If you need to update any of the packages, it’s as easy as typing  $ conda update <package> from your command line program (Terminal in Mac).

You can confirm Scikit-Learn was installed properly:

Great, now let’s start a new file and name it

Step 2: Import libraries and modules.

To begin, let’s import numpy, which provides support for more efficient numerical computation:

Next, we’ll import Pandas, a convenient library that supports dataframes . Pandas is technically optional because Scikit-Learn can handle numerical matrices directly, but it’ll make our lives easier:

Now it’s time to start importing functions for machine learning. The first one will be the train_test_split() function from the model_selection module. As its name implies, this module contains many utilities that will help us choose between models.

Next, we’ll import the entire preprocessing module. This contains utilities for scaling, transforming, and wrangling data.

Next, let’s import the families of models we’ll need… wait, did you just say “families?”

What’s the difference between model “families” and actual models?

A “family” of models are broad types of models, such as random forests, SVM’s, linear regression models, etc. Within each family of models, you’ll get an actual model after you fit and tune its parameters to the data.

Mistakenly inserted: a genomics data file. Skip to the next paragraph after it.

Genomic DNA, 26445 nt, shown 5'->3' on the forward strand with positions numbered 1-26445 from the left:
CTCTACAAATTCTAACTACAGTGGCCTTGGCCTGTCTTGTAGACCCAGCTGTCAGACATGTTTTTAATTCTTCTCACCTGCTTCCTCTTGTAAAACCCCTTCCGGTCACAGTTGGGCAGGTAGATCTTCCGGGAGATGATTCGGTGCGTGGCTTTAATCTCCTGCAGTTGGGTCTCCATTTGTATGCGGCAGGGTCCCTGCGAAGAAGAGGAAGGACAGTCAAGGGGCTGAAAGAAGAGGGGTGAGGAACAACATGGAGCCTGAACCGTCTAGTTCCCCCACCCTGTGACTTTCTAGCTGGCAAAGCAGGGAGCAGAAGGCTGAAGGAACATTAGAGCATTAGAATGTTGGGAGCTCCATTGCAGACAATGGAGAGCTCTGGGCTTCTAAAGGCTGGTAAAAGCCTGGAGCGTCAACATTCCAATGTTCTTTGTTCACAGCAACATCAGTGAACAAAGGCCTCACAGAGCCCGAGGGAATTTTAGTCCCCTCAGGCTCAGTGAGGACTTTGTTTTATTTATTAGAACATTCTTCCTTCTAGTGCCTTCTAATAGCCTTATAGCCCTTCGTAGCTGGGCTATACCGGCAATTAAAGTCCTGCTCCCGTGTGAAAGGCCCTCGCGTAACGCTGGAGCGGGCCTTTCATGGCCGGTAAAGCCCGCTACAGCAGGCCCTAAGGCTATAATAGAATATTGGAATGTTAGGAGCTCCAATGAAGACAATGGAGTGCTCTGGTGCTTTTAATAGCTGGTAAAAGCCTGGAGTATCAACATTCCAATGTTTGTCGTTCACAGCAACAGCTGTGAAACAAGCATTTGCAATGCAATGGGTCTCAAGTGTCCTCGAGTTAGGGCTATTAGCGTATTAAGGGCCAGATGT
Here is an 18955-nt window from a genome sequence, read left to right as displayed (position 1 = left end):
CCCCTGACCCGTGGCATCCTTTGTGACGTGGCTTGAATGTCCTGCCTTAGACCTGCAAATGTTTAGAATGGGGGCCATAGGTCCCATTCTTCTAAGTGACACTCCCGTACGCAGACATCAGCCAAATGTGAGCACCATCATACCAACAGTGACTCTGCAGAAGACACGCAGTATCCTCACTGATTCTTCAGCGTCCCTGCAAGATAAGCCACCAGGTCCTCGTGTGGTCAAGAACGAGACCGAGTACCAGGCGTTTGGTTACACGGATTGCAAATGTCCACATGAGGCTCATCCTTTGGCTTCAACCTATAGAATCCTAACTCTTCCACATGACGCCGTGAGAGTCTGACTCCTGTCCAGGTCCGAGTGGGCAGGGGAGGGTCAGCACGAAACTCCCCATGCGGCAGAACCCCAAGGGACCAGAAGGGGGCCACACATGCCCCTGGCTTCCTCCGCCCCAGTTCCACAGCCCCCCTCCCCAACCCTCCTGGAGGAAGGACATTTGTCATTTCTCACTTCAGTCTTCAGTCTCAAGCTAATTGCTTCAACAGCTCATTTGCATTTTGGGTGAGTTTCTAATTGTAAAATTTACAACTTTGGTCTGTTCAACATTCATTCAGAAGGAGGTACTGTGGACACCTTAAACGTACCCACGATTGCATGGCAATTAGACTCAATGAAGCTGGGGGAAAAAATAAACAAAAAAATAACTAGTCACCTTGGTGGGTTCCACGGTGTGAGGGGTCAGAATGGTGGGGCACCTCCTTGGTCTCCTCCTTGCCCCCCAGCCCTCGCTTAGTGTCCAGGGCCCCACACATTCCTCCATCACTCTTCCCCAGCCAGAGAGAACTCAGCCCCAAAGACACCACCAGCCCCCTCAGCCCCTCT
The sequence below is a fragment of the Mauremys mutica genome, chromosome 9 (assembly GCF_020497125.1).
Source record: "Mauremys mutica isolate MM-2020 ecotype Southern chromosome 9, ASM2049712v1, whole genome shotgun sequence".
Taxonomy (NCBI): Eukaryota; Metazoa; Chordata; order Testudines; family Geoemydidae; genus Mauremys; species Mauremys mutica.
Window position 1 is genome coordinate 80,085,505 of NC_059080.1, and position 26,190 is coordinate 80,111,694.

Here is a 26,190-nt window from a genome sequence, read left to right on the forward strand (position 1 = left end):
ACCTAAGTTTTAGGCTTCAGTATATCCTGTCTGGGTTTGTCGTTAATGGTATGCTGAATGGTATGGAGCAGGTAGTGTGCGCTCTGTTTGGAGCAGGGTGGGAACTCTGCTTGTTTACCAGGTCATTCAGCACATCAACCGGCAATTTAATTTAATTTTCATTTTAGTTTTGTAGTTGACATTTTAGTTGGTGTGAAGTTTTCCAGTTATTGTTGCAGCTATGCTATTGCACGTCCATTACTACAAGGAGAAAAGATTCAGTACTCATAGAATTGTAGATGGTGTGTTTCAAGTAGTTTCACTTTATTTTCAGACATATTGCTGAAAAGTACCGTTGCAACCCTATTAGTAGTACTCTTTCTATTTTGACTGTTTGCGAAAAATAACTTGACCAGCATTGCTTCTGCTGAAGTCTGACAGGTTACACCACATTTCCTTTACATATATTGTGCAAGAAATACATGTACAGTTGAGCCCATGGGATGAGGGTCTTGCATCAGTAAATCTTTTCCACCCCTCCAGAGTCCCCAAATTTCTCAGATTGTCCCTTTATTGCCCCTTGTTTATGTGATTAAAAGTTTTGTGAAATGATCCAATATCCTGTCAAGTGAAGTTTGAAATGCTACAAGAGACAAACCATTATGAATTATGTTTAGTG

*Tip: Don’t worry too much about this for now… It will make more sense once we get to Step 7.

We can import the random forest family like so:

For the scope of this tutorial, we’ll only focus on training a random forest and tuning its parameters. We’ll have another detailed tutorial for how to choose between model families.

For now, let’s move on to importing the tools to help us perform cross-validation.

Next, let’s import some metrics we can use to evaluate our model performance later.

And finally, we’ll import a way to persist our model for future use.

Joblib is an alternative to Python’s pickle package, and we’ll use it because it’s more efficient for storing large numpy arrays.

Phew! That was a lot. Don’t worry, we’ll cover each function in detail once we get to it. Let’s first take a quick sip of wine and toast to our progress… cheers!

Step 3: Load red wine data.

Alright, now we’re ready to load our data set. The Pandas library that we imported is loaded with a whole suite of helpful import/output tools.

You can read data from CSV, Excel, SQL, SAS, and many other data formats. Here’s a list of all the Pandas IO tools.

The convenient tool we’ll use today is the read_csv() function. Using this function, we can load any CSV file, even from a remote URL!

Now let’s take a look at the first 5 rows of data:

Crap… that looks really messy. Upon further inspection, it looks like the CSV file is actually using semicolons to separate the data. That’s annoying, but easy to fix:

Great, that’s much nicer. Now, let’s take a look at the data.

We have 1,599 samples and 12 features, including our target feature. We can easily print some summary statistics.

Here’s the list of all the features:

  • quality (target)
  • fixed acidity
  • volatile acidity
  • citric acid
  • residual sugar
  • chlorides
  • free sulfur dioxide
  • total sulfur dioxide
  • density